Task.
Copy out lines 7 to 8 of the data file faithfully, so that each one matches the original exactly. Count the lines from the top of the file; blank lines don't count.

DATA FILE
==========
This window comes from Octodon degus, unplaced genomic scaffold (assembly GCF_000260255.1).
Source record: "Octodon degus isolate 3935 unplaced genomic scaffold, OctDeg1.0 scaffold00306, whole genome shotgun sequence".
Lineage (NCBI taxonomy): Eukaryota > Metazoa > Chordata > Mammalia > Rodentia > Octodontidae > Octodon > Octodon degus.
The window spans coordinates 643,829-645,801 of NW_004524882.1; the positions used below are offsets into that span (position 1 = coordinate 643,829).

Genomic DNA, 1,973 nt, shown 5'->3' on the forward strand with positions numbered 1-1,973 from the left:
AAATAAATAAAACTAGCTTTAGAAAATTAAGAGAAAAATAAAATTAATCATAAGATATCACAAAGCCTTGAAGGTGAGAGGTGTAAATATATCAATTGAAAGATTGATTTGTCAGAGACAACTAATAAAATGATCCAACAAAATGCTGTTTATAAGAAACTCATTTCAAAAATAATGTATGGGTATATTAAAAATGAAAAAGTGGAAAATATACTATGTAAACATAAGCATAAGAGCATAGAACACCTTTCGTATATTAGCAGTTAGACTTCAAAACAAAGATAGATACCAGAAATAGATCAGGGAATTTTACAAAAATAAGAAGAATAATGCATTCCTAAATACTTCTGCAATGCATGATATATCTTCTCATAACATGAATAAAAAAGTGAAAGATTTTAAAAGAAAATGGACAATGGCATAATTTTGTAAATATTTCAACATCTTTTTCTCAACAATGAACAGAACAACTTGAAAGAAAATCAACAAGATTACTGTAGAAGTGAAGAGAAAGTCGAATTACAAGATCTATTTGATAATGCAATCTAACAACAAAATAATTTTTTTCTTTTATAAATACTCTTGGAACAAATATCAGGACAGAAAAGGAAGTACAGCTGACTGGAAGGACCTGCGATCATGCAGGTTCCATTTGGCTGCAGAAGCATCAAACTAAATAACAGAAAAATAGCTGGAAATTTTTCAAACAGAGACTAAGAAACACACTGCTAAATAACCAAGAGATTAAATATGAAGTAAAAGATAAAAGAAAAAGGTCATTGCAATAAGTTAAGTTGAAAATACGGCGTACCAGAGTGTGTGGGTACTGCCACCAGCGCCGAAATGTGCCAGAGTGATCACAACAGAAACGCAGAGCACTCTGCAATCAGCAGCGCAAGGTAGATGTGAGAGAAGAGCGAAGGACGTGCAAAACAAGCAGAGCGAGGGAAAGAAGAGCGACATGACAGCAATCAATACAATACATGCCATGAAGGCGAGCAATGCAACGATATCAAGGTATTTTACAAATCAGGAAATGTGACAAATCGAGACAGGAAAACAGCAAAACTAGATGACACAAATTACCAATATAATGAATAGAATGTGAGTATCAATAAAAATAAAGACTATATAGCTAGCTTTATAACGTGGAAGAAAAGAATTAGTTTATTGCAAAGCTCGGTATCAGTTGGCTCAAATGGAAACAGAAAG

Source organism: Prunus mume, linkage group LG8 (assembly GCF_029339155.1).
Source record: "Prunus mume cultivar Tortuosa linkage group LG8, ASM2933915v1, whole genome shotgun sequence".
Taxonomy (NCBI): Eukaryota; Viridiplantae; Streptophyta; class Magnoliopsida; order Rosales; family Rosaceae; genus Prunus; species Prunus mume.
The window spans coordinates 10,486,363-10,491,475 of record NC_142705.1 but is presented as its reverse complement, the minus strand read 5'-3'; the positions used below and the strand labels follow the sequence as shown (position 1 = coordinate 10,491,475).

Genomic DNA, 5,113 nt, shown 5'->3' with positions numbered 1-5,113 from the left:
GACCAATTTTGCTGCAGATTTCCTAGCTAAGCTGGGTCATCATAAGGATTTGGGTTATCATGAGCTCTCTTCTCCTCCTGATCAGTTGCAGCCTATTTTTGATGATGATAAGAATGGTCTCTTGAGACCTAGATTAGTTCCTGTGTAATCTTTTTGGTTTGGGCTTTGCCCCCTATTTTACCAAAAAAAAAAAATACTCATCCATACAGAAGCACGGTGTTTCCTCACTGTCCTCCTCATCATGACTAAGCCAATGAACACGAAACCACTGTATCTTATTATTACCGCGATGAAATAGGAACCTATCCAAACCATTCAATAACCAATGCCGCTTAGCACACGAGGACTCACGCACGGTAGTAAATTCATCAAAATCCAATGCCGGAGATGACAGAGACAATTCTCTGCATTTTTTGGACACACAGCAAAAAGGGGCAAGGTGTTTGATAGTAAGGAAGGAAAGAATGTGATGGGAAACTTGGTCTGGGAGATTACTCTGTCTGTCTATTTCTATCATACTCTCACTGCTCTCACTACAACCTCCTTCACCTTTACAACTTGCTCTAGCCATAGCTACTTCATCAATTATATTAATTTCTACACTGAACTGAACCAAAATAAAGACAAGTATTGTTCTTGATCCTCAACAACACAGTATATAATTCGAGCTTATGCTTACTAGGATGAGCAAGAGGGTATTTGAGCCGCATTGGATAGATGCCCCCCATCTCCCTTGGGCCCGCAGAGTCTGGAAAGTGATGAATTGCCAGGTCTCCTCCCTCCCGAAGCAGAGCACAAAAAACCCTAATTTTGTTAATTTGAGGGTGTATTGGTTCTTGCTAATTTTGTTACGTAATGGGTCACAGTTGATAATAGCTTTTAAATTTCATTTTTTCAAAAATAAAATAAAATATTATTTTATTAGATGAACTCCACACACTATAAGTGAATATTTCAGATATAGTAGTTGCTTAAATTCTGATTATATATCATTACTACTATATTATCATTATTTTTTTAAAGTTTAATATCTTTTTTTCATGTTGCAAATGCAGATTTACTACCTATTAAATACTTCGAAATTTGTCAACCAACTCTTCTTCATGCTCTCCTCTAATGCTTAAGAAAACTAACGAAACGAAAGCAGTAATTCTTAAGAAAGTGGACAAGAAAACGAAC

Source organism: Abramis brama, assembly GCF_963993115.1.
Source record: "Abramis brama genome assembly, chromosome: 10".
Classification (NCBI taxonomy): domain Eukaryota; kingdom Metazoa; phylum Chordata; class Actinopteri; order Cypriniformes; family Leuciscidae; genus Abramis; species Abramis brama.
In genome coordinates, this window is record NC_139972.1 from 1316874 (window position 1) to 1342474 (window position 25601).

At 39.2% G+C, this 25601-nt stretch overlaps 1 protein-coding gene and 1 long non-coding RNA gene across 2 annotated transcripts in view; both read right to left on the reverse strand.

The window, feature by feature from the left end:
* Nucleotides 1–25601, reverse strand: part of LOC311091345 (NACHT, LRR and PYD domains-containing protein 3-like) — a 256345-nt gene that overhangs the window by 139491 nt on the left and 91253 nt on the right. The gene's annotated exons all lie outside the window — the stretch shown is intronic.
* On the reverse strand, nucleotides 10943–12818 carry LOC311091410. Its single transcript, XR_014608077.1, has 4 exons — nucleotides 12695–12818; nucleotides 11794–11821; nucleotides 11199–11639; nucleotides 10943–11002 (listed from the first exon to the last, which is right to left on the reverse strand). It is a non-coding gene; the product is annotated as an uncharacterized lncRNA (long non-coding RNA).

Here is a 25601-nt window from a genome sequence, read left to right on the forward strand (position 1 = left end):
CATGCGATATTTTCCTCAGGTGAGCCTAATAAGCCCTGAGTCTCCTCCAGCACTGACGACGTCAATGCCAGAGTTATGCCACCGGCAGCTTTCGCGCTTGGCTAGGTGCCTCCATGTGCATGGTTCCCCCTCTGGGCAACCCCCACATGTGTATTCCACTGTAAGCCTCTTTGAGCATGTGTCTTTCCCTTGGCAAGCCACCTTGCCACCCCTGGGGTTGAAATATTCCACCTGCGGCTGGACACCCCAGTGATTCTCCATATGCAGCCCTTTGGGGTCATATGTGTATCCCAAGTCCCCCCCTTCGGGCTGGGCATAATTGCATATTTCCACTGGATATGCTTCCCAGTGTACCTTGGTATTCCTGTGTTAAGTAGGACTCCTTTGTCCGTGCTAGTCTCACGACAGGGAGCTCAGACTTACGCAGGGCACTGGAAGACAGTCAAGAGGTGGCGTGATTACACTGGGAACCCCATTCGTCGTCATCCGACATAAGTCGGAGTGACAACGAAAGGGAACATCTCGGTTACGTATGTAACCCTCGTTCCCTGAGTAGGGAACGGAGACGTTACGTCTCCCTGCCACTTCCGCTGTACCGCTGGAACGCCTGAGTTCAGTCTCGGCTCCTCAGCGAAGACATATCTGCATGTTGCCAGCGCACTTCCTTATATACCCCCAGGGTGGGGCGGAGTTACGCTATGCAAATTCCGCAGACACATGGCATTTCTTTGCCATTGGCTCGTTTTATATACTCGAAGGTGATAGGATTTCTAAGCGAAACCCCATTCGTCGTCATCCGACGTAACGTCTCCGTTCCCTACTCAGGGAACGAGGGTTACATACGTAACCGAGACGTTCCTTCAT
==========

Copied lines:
Source organism: Prunus mume, linkage group LG8 (assembly GCF_029339155.1).
Source record: "Prunus mume cultivar Tortuosa linkage group LG8, ASM2933915v1, whole genome shotgun sequence".